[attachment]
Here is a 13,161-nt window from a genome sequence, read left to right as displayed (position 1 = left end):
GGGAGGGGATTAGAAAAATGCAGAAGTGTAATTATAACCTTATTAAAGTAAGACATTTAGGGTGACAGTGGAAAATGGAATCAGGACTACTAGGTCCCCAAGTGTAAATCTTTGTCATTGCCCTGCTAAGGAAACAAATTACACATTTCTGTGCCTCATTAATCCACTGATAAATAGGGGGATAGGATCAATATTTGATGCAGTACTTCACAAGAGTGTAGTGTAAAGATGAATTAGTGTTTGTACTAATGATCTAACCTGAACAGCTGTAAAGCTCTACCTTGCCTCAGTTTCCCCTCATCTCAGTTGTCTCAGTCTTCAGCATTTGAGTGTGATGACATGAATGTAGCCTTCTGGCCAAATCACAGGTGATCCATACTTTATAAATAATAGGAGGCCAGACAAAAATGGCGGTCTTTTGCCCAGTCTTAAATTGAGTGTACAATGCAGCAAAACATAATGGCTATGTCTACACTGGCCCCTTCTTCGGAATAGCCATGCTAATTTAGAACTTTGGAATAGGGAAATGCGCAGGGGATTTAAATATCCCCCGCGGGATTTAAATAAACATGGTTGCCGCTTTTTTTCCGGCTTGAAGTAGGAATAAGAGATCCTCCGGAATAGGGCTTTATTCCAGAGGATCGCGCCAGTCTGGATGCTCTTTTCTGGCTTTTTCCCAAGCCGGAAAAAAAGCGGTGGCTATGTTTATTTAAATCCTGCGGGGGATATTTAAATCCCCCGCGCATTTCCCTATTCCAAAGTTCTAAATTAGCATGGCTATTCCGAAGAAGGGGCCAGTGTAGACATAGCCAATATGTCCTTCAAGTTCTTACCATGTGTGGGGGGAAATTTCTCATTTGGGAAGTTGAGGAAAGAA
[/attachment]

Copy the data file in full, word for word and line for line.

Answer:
Here is a 13,161-nt window from a genome sequence, read left to right as displayed (position 1 = left end):
GGGAGGGGATTAGAAAAATGCAGAAGTGTAATTATAACCTTATTAAAGTAAGACATTTAGGGTGACAGTGGAAAATGGAATCAGGACTACTAGGTCCCCAAGTGTAAATCTTTGTCATTGCCCTGCTAAGGAAACAAATTACACATTTCTGTGCCTCATTAATCCACTGATAAATAGGGGGATAGGATCAATATTTGATGCAGTACTTCACAAGAGTGTAGTGTAAAGATGAATTAGTGTTTGTACTAATGATCTAACCTGAACAGCTGTAAAGCTCTACCTTGCCTCAGTTTCCCCTCATCTCAGTTGTCTCAGTCTTCAGCATTTGAGTGTGATGACATGAATGTAGCCTTCTGGCCAAATCACAGGTGATCCATACTTTATAAATAATAGGAGGCCAGACAAAAATGGCGGTCTTTTGCCCAGTCTTAAATTGAGTGTACAATGCAGCAAAACATAATGGCTATGTCTACACTGGCCCCTTCTTCGGAATAGCCATGCTAATTTAGAACTTTGGAATAGGGAAATGCGCAGGGGATTTAAATATCCCCCGCGGGATTTAAATAAACATGGTTGCCGCTTTTTTTCCGGCTTGAAGTAGGAATAAGAGATCCTCCGGAATAGGGCTTTATTCCAGAGGATCGCGCCAGTCTGGATGCTCTTTTCTGGCTTTTTCCCAAGCCGGAAAAAAAGCGGTGGCTATGTTTATTTAAATCCTGCGGGGGATATTTAAATCCCCCGCGCATTTCCCTATTCCAAAGTTCTAAATTAGCATGGCTATTCCGAAGAAGGGGCCAGTGTAGACATAGCCAATATGTCCTTCAAGTTCTTACCATGTGTGGGGGGAAATTTCTCATTTGGGAAGTTGAGGAAAGAA